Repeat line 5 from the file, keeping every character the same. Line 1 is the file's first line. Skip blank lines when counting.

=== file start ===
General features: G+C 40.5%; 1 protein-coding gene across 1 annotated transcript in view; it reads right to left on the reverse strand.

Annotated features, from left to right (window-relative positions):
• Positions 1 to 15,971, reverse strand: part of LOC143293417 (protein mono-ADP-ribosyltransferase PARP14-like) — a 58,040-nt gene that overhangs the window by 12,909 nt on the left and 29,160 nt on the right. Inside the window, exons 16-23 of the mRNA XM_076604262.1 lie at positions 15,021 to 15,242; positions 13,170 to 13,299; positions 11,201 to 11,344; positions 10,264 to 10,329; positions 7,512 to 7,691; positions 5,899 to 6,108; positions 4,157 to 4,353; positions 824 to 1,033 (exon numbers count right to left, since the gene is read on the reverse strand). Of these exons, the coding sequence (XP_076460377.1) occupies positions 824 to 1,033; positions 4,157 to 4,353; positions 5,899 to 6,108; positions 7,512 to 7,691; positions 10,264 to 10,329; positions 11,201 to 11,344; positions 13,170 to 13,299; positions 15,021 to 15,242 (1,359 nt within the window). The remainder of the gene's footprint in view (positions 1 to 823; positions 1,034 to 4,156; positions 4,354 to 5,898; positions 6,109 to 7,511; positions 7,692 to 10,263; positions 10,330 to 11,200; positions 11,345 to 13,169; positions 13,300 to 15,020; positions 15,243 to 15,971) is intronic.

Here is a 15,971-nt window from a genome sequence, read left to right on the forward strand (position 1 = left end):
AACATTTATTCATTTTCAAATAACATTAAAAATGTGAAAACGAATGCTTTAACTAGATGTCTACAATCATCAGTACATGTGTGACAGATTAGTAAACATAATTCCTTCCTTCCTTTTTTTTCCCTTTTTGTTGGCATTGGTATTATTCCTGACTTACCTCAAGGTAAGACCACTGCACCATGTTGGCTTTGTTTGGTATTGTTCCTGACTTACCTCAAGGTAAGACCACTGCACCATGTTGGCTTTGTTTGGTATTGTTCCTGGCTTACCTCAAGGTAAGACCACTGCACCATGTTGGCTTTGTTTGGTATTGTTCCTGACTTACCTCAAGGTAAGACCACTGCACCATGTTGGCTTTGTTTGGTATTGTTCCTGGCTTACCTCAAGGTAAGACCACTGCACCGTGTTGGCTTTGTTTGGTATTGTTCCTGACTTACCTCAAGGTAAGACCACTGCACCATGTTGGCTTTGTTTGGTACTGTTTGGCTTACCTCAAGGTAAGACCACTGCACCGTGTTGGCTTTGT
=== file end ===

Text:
AACATTTATTCATTTTCAAATAACATTAAAAATGTGAAAACGAATGCTTTAACTAGATGTCTACAATCATCAGTACATGTGTGACAGATTAGTAAACATAATTCCTTCCTTCCTTTTTTTTCCCTTTTTGTTGGCATTGGTATTATTCCTGACTTACCTCAAGGTAAGACCACTGCACCATGTTGGCTTTGTTTGGTATTGTTCCTGACTTACCTCAAGGTAAGACCACTGCACCATGTTGGCTTTGTTTGGTATTGTTCCTGGCTTACCTCAAGGTAAGACCACTGCACCATGTTGGCTTTGTTTGGTATTGTTCCTGACTTACCTCAAGGTAAGACCACTGCACCATGTTGGCTTTGTTTGGTATTGTTCCTGGCTTACCTCAAGGTAAGACCACTGCACCGTGTTGGCTTTGTTTGGTATTGTTCCTGACTTACCTCAAGGTAAGACCACTGCACCATGTTGGCTTTGTTTGGTACTGTTTGGCTTACCTCAAGGTAAGACCACTGCACCGTGTTGGCTTTGT